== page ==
“Believe me, I am no authority on business or technology. Most of my beliefs have come from what little personal experience I have and the writings of great founders including Peter Thiel, Elon Musk and Ben Horowitz. Whenever people ask me “How?” I never know quite what to say. My normal response is “Do what you love”, but on reflection this gives the wrong impression of running a business. Even when you love what you do and the industry you are in, there are always tough times. I recall having to stay locked in my room for three whole days during freshers’ week while I remedied a problem with a server. It’s a stressful experience and you may sometimes ask yourself, is this worth it? The answer is very personal; you have to decide what you actually want and if a business will help you achieve that.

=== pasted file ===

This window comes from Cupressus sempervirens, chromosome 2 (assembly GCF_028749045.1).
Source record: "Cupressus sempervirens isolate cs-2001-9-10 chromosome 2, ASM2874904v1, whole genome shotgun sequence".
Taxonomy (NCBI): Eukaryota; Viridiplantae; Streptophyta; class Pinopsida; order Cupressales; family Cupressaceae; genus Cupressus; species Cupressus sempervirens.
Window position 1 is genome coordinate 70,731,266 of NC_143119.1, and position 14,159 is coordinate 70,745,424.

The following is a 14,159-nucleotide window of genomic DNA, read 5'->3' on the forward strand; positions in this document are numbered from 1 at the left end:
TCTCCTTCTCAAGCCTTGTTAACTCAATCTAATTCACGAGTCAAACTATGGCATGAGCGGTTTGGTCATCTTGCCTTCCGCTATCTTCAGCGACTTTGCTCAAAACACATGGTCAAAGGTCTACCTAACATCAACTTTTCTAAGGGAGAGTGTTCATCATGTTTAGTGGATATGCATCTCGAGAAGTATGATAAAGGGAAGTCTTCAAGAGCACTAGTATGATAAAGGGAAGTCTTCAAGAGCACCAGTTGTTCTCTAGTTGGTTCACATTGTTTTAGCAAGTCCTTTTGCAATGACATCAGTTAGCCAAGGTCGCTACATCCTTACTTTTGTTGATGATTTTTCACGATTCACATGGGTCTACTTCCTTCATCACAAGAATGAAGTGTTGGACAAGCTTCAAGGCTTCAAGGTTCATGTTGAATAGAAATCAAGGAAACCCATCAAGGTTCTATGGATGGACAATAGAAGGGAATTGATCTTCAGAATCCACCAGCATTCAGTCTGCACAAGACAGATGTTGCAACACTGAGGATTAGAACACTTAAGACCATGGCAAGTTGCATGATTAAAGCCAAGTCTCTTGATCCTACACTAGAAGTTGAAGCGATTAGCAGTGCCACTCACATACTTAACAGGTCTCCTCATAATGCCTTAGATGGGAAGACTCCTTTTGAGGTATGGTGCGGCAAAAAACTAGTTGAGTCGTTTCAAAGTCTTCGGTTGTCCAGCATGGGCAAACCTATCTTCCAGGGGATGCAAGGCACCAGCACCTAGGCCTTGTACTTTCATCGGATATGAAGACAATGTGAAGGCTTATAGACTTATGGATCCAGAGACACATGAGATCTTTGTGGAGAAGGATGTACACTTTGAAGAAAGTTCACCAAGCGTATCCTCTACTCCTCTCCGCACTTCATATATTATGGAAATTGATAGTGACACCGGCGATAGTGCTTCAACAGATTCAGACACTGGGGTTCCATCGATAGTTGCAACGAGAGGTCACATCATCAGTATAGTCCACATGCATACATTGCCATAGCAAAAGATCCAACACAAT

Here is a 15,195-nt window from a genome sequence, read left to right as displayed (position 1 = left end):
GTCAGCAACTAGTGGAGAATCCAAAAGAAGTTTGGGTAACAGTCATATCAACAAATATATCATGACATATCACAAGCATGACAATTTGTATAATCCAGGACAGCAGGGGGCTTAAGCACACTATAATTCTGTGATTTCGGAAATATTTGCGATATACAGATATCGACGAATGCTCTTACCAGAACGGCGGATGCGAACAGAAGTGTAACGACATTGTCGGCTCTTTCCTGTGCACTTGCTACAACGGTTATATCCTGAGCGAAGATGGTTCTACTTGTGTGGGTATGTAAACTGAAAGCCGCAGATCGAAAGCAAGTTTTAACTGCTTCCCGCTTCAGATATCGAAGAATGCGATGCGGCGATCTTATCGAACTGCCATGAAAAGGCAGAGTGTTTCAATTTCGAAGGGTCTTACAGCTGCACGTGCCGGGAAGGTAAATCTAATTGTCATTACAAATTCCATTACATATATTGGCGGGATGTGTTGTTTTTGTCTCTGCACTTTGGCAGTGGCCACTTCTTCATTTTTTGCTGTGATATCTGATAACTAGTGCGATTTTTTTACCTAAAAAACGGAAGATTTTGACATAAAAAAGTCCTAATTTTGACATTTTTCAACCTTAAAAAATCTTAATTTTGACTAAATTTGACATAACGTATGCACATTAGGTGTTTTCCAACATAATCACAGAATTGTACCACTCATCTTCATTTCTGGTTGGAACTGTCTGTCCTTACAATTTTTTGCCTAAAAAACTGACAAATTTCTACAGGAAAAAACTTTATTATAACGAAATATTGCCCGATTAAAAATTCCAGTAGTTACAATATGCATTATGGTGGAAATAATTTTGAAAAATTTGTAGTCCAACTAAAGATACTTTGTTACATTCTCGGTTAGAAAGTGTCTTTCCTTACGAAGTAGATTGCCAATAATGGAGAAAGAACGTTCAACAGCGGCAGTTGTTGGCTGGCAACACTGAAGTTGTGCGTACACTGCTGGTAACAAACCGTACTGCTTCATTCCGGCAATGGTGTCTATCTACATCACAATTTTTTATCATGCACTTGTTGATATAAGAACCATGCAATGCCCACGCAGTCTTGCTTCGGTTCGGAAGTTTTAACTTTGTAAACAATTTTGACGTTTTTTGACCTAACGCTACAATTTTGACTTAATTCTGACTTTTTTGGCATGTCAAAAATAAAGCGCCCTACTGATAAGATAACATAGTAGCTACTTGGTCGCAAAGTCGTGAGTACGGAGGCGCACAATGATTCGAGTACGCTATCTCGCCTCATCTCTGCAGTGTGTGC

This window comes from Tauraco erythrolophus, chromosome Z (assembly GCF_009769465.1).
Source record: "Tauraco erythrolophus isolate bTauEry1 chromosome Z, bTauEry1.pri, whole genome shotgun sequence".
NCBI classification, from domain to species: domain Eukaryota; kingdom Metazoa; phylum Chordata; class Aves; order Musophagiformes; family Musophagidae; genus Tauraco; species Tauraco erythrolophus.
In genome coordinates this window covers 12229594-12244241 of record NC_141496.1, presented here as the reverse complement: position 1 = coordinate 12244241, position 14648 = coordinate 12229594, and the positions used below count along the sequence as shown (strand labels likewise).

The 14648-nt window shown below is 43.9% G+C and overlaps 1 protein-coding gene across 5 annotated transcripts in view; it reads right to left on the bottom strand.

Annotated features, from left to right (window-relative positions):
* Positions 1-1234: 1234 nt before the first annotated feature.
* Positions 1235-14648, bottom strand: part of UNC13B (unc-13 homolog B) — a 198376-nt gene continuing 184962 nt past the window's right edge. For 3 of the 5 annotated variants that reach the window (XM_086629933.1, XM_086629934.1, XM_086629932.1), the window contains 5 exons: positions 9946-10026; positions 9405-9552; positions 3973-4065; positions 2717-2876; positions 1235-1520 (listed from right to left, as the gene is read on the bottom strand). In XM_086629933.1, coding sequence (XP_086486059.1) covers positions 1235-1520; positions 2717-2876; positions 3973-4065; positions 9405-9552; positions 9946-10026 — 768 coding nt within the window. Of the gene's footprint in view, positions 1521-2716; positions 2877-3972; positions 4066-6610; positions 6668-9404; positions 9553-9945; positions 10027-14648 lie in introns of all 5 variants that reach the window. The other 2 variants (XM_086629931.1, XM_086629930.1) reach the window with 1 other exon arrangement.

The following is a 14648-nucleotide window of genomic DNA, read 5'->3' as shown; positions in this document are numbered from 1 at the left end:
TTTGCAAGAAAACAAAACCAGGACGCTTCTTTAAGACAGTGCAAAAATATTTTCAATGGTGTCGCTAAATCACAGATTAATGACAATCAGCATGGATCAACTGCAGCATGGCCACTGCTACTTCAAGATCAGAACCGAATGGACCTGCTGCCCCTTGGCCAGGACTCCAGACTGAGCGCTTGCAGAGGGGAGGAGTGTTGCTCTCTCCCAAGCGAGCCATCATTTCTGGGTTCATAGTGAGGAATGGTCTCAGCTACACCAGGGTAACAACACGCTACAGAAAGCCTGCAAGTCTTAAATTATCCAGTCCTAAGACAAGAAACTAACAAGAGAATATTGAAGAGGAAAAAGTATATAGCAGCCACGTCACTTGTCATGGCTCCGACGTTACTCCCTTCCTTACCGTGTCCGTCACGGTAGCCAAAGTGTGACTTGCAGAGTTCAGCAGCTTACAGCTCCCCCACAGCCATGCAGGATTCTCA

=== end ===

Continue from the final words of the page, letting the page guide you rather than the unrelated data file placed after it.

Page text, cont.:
“Once you have decided where you want to go, that is when you can start to consider how. Just because you see someone being successful doesn’t mean what he or she does is the only way to achieve your goal. You simply need to pick your passion and research. Research until you are the authority on the subject, then you are in the best position to dominate a marketplace. Most of my mistakes (of which I have many) have occurred during this process; a number of my failed ventures, including a shift management system for hotels and a time keeping programme for freelancers, ultimately failed due to lack of research, leading to dissolution of the companies. The worst feeling is losing an investor’s money: not only does it affect your credibility, but also your relationships. Thankfully I have never fallen out irreparably with an investor, but it is always easier to avoid the situation with ample research.